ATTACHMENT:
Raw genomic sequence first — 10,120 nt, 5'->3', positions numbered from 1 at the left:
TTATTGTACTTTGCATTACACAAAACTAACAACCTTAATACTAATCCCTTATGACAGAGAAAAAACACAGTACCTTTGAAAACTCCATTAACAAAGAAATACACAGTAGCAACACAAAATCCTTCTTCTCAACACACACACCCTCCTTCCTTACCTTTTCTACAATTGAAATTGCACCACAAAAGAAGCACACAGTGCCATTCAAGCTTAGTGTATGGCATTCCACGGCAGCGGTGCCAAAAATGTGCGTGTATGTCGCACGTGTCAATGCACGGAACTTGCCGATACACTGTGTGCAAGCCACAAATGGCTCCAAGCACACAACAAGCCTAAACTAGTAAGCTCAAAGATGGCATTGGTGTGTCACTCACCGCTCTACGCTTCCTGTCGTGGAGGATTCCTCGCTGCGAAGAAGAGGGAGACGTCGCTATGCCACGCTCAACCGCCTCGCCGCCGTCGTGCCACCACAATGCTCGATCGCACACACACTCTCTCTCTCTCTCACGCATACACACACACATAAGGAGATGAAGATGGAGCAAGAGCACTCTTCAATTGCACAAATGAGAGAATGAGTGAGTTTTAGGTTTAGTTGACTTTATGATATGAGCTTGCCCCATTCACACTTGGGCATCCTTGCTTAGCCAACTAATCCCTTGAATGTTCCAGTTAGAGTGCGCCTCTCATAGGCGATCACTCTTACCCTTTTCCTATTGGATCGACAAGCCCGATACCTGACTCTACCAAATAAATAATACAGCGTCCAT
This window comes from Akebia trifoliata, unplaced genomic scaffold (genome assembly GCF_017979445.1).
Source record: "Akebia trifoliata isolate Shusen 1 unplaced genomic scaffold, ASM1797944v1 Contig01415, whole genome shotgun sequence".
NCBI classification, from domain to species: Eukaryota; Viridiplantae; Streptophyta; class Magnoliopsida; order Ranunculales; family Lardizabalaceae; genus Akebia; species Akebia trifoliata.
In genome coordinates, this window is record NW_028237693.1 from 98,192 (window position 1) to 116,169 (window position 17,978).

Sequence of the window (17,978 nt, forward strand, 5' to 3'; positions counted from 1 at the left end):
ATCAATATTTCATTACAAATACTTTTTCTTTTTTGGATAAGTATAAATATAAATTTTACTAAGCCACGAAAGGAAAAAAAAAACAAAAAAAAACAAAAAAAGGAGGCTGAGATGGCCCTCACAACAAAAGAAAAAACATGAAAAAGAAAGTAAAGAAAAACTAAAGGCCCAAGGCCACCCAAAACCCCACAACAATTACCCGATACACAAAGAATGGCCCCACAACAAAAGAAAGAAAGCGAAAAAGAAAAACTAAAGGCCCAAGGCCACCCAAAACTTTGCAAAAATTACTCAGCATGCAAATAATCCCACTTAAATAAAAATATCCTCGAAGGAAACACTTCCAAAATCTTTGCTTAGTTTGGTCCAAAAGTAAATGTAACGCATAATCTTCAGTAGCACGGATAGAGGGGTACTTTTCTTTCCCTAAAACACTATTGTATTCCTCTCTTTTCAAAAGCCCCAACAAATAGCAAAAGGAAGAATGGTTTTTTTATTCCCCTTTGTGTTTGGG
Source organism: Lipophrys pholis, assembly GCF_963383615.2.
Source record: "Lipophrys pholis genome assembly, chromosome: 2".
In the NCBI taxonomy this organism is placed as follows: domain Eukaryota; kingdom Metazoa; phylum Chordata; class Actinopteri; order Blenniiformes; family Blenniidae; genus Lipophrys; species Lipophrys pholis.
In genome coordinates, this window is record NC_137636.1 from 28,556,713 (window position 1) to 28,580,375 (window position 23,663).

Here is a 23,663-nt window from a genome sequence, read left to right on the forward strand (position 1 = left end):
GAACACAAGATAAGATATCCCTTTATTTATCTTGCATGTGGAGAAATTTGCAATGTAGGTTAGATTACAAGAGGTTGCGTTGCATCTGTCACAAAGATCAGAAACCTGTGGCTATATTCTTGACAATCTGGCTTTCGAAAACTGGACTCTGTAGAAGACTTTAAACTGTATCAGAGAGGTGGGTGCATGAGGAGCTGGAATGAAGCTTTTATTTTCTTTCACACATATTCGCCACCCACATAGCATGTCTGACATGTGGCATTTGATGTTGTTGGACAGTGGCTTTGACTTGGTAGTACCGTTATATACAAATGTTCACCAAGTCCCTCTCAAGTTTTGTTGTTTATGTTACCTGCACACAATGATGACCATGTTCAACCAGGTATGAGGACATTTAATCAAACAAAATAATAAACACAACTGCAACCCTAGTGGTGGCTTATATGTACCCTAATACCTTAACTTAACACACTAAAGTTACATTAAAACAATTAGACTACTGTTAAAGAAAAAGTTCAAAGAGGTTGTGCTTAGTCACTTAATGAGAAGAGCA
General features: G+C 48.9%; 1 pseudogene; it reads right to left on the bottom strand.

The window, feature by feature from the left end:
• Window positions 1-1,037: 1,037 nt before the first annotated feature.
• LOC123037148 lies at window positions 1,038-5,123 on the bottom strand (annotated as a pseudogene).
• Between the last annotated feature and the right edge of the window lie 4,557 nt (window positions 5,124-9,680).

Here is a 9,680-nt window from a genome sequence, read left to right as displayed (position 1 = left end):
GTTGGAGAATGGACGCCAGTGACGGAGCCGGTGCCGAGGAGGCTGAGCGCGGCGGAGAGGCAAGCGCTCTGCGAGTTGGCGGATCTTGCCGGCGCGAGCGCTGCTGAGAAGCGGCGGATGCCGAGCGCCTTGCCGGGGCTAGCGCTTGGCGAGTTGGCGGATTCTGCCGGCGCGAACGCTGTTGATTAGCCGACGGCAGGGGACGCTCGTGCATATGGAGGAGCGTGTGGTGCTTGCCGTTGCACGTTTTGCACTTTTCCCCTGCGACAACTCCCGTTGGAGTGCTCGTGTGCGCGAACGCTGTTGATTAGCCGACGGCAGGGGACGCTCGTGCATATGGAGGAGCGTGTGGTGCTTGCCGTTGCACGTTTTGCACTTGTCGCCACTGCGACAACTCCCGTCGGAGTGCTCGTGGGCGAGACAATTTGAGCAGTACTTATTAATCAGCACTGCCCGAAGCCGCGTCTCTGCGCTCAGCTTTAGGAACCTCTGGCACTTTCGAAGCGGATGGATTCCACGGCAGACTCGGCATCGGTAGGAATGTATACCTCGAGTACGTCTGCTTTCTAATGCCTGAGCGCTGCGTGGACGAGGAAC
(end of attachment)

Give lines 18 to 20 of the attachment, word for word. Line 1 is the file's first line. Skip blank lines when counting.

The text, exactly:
• LOC123037148 lies at window positions 1,038-5,123 on the bottom strand (annotated as a pseudogene).
• Between the last annotated feature and the right edge of the window lie 4,557 nt (window positions 5,124-9,680).

Here is a 9,680-nt window from a genome sequence, read left to right as displayed (position 1 = left end):